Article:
As a policy objective, the attainment of food security in Nigeria began facing challenges prior to independence when oil exportation began in 1958. But the challenges became pronounced and persistent after the commencement of large-scale oil exports in the early 1970s, when the country nearly abandoned agriculture in pursuit of newfound oil wealth. Self-sufficiency in food production and agricultural export earnings, aided by widespread cultivation of food crops and regional specialisation in cash crops – the cocoa mountains in the west, the oil palm and kernel heaps in the east, and groundnut pyramids in the north – began to diminish and disappear respectively. Within a few years after independence in 1960, the agricultural sector transitioned from a net foreign exchange earner to net foreign exchange drain.
This Paper examines the response of the Nigerian government to the ongoing recession in the domestic economy, particularly in the context of the recently released Economic Recovery and Growth Plan (ERGP) for 2017-2020. It also provides an analysis of key questions regarding the suitability, achievability, and prospect of the ERGP. The second section of the brief runs through the state of the Nigerian economy with a focus on the cause and drivers of the ongoing recession. The third section reviews the objectives, implementation strategy, and expected outcomes of the ERGP over the medium-term. The fourth section weighs on the potentials of the ERGP by analyzing some pertinent questions: Is the proposed recovery plan and policies well-targeted to address prevailing economic crises in Nigerian economy?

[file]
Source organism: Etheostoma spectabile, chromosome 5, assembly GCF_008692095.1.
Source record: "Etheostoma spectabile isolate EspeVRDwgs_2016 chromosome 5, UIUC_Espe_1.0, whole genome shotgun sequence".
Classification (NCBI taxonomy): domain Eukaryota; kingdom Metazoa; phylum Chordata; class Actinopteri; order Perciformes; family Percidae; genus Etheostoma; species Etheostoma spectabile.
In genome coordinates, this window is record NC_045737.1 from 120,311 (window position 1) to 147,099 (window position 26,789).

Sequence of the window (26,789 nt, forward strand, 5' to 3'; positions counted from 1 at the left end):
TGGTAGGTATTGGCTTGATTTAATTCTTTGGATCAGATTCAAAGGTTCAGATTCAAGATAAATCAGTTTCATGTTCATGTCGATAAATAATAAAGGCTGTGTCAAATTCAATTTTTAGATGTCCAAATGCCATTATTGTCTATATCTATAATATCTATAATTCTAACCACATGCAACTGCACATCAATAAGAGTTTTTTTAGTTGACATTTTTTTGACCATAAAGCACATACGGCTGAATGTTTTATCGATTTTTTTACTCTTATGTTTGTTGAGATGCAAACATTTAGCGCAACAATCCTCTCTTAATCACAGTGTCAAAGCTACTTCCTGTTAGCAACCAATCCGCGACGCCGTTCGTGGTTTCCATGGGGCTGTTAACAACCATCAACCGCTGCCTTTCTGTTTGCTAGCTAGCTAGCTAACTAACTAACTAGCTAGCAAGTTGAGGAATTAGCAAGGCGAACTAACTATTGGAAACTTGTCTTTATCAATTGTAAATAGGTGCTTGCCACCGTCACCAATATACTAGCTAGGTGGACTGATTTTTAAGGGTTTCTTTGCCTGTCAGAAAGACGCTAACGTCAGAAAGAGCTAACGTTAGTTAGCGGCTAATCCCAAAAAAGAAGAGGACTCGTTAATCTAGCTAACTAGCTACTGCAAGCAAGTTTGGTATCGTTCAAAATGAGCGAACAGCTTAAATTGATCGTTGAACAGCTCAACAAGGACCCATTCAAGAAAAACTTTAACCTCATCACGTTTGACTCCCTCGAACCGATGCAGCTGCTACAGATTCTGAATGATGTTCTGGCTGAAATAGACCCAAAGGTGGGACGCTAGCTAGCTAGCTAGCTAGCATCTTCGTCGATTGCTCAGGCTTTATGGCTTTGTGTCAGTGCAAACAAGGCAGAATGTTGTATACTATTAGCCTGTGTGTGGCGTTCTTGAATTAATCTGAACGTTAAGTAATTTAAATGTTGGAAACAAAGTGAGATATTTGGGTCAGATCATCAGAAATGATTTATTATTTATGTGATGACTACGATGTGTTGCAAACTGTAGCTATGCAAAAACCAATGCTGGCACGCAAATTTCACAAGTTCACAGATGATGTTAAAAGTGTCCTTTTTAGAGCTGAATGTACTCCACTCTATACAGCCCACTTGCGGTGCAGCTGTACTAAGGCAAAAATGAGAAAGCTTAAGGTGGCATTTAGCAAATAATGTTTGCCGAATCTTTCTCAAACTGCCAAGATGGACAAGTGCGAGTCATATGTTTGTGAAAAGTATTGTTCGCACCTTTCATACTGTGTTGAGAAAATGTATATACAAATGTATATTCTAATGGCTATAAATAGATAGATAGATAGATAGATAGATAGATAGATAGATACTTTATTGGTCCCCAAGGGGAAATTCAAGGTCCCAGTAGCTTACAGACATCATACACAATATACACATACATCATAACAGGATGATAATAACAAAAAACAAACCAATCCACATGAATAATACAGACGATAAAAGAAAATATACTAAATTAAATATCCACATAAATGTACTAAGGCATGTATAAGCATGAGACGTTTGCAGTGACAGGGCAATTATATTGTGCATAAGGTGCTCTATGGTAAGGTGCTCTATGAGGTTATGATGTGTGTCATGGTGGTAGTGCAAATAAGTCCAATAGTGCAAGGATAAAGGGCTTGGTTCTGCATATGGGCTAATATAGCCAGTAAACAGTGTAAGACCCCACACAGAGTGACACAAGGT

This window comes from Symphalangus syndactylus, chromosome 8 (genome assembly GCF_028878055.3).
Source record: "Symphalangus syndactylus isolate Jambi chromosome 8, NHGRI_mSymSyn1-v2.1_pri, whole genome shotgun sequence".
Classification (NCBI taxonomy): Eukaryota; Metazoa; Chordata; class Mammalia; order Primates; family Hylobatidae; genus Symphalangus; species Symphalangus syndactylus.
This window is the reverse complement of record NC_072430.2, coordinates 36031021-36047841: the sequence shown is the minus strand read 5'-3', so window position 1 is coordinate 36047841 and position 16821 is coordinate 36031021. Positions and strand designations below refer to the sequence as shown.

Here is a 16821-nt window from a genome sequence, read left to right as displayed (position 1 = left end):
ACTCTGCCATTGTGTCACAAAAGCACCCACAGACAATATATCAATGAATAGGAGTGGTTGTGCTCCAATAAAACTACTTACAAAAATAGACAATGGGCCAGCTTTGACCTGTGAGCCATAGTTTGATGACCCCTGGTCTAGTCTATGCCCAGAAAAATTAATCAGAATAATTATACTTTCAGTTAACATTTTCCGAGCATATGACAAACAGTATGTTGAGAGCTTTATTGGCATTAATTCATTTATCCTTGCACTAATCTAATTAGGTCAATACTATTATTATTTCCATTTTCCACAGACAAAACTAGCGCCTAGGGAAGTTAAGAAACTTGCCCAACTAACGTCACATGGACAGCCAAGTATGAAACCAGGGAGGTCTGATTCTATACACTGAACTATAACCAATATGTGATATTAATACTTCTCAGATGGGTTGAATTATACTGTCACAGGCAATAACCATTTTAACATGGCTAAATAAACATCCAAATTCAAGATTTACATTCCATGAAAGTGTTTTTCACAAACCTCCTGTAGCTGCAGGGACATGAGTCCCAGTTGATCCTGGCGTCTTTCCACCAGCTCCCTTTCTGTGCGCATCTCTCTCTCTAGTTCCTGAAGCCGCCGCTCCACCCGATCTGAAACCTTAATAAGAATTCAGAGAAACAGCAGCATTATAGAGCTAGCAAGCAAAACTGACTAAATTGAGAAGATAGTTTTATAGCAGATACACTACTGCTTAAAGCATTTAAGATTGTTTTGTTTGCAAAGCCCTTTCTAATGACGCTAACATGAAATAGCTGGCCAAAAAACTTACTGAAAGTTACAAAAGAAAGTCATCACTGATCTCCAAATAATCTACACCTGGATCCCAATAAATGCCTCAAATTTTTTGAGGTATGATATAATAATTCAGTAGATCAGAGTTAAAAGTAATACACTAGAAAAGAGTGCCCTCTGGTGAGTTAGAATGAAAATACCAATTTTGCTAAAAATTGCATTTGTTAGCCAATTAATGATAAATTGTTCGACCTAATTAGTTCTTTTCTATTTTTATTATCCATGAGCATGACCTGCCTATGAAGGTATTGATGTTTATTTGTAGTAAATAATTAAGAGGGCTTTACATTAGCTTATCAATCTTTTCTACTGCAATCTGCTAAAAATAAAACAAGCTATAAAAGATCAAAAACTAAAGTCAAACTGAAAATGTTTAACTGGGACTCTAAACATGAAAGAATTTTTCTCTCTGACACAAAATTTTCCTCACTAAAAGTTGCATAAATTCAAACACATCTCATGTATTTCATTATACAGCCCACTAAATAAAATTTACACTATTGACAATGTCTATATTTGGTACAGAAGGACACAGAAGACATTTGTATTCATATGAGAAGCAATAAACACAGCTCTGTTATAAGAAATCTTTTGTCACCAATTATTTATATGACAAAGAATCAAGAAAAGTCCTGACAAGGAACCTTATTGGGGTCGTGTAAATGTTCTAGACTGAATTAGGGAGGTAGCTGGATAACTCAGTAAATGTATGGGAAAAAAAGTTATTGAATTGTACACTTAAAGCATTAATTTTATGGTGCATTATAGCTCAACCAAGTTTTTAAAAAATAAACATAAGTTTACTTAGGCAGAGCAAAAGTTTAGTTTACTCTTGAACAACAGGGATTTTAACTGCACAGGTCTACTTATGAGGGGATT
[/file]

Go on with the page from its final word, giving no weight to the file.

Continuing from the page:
Recently released population estimate figures by the Nigeria Bureau of Statistics, show a significant increase in Nigerias population, based on the 2006 census. Notably, total population grew by an estimated 40 percent from 2006, to 193 million persons in 2016. Also, disaggregate demographic data from 2007 to 2016, reveals an increase in the number of males (74 million to 99 million) and females (71 million to 95 million), with a 2016 gender (males to females) percentage ratio of 51:49. The high rate of population growth can be attributed to the improvements in average annual rate of natural increase the difference between crude birth rate and death rate. As in preceding years, the composition of children and youths make up the highest share of the population growth. This presents a potential increase in the rate of labour supply. Going forward, there is need for the government to support rapid job creation in order to check the potential upsurge in unemployment rate.